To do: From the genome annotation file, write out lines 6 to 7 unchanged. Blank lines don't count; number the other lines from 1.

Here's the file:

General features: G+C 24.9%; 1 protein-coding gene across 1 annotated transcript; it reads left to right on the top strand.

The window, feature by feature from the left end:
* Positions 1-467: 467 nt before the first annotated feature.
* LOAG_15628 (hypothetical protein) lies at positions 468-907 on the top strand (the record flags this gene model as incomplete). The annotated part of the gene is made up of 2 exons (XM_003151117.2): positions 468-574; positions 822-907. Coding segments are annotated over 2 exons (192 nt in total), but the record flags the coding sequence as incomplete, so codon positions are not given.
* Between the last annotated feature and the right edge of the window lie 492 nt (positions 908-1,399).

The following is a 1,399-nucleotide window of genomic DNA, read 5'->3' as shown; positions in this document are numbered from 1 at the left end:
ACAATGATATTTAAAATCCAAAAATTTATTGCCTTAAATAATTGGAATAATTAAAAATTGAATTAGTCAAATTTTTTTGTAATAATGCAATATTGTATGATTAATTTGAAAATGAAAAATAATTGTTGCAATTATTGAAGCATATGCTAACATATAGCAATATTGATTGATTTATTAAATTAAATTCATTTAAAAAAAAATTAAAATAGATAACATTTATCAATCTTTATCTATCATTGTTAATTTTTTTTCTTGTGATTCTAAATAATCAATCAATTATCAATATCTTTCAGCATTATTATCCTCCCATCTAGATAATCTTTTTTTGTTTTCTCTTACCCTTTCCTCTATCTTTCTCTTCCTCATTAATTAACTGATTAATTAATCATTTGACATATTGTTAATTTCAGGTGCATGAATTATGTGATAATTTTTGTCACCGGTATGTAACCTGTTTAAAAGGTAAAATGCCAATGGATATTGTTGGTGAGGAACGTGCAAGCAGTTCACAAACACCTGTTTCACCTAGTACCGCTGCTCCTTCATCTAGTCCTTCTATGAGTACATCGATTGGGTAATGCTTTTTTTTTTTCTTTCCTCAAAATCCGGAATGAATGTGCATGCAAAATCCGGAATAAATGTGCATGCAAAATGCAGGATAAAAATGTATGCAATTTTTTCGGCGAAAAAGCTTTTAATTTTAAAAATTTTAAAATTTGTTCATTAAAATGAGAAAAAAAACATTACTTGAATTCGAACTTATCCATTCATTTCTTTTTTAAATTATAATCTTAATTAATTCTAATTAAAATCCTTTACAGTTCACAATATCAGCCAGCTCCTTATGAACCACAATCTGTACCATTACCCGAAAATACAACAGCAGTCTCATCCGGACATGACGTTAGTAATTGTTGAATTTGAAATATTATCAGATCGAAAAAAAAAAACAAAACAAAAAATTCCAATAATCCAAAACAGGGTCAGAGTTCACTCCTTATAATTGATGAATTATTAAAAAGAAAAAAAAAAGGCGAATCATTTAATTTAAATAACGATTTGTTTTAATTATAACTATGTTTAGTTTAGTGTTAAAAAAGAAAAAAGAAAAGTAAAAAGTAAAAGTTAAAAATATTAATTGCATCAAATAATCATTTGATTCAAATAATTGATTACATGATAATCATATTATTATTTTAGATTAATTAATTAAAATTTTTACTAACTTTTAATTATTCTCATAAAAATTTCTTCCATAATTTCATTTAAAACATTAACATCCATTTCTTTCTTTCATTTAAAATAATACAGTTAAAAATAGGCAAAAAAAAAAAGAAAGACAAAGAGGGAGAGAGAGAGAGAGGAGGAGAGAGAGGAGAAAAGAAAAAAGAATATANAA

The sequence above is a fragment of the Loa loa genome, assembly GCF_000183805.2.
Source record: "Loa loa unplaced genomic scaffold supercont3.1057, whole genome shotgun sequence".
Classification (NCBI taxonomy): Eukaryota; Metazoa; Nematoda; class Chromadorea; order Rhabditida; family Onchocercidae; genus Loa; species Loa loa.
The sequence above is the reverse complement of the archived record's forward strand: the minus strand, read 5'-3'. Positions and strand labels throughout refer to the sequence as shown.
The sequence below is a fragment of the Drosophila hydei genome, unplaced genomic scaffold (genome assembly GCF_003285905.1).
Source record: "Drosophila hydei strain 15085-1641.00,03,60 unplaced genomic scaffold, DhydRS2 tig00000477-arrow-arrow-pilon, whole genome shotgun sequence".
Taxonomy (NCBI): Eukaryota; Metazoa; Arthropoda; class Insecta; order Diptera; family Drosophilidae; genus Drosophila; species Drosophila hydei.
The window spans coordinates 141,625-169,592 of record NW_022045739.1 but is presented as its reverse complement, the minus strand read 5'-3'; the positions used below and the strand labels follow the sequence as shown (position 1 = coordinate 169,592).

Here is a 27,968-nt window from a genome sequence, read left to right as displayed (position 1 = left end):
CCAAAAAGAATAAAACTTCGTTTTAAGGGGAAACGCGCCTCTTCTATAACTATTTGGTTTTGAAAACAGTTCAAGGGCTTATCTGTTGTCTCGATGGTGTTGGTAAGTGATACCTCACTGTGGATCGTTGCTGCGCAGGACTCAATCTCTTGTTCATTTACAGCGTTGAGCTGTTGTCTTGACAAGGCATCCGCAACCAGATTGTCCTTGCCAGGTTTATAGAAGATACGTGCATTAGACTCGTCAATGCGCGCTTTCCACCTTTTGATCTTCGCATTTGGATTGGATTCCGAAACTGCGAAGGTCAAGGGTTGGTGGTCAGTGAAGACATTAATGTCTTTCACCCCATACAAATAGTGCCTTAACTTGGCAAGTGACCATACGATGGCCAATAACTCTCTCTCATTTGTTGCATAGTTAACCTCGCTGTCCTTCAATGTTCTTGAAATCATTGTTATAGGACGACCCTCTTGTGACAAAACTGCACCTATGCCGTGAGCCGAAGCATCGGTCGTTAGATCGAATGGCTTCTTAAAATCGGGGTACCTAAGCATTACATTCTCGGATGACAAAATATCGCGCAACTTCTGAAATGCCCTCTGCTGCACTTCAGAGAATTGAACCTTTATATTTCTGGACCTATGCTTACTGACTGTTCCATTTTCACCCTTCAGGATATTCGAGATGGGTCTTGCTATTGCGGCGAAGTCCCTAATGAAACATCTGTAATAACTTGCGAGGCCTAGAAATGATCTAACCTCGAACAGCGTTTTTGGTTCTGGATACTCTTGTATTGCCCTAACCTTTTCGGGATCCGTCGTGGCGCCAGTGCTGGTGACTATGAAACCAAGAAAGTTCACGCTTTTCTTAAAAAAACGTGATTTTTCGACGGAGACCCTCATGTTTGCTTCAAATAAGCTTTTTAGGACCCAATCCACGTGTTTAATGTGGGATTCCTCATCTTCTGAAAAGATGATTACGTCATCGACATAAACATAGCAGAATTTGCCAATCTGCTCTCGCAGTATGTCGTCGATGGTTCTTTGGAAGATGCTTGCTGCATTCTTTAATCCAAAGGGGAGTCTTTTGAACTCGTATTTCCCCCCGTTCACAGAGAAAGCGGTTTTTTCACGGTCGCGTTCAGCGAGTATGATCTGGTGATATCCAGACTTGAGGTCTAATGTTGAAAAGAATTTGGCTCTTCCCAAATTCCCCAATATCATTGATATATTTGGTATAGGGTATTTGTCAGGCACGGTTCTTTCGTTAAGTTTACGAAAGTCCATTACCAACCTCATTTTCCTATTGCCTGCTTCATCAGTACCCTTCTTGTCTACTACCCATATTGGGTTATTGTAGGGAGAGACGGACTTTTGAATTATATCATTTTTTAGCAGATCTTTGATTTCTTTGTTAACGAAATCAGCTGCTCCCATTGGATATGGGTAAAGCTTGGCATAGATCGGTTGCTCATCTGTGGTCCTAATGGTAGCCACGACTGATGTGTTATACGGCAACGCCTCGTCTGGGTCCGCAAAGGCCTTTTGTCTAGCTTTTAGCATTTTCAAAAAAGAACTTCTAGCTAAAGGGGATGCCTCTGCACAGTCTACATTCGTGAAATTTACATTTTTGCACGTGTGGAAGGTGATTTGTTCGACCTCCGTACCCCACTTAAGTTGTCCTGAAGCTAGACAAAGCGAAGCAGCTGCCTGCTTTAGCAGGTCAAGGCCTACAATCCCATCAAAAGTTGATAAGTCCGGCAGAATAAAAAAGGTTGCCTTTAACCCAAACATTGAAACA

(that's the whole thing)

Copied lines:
The following is a 1,399-nucleotide window of genomic DNA, read 5'->3' as shown; positions in this document are numbered from 1 at the left end:
ACAATGATATTTAAAATCCAAAAATTTATTGCCTTAAATAATTGGAATAATTAAAAATTGAATTAGTCAAATTTTTTTGTAATAATGCAATATTGTATGATTAATTTGAAAATGAAAAATAATTGTTGCAATTATTGAAGCATATGCTAACATATAGCAATATTGATTGATTTATTAAATTAAATTCATTTAAAAAAAAATTAAAATAGATAACATTTATCAATCTTTATCTATCATTGTTAATTTTTTTTCTTGTGATTCTAAATAATCAATCAATTATCAATATCTTTCAGCATTATTATCCTCCCATCTAGATAATCTTTTTTTGTTTTCTCTTACCCTTTCCTCTATCTTTCTCTTCCTCATTAATTAACTGATTAATTAATCATTTGACATATTGTTAATTTCAGGTGCATGAATTATGTGATAATTTTTGTCACCGGTATGTAACCTGTTTAAAAGGTAAAATGCCAATGGATATTGTTGGTGAGGAACGTGCAAGCAGTTCACAAACACCTGTTTCACCTAGTACCGCTGCTCCTTCATCTAGTCCTTCTATGAGTACATCGATTGGGTAATGCTTTTTTTTTTTCTTTCCTCAAAATCCGGAATGAATGTGCATGCAAAATCCGGAATAAATGTGCATGCAAAATGCAGGATAAAAATGTATGCAATTTTTTCGGCGAAAAAGCTTTTAATTTTAAAAATTTTAAAATTTGTTCATTAAAATGAGAAAAAAAACATTACTTGAATTCGAACTTATCCATTCATTTCTTTTTTAAATTATAATCTTAATTAATTCTAATTAAAATCCTTTACAGTTCACAATATCAGCCAGCTCCTTATGAACCACAATCTGTACCATTACCCGAAAATACAACAGCAGTCTCATCCGGACATGACGTTAGTAATTGTTGAATTTGAAATATTATCAGATCGAAAAAAAAAAACAAAACAAAAAATTCCAATAATCCAAAACAGGGTCAGAGTTCACTCCTTATAATTGATGAATTATTAAAAAGAAAAAAAAAAGGCGAATCATTTAATTTAAATAACGATTTGTTTTAATTATAACTATGTTTAGTTTAGTGTTAAAAAAGAAAAAAGAAAAGTAAAAAGTAAAAGTTAAAAATATTAATTGCATCAAATAATCATTTGATTCAAATAATTGATTACATGATAATCATATTATTATTTTAGATTAATTAATTAAAATTTTTACTAACTTTTAATTATTCTCATAAAAATTTCTTCCATAATTTCATTTAAAACATTAACATCCATTTCTTTCTTTCATTTAAAATAATACAGTTAAAAATAGGCAAAAAAAAAAAGAAAGACAAAGAGGGAGAGAGAGAGAGAGGAGGAGAGAGAGGAGAAAAGAAAAAAGAATATANAA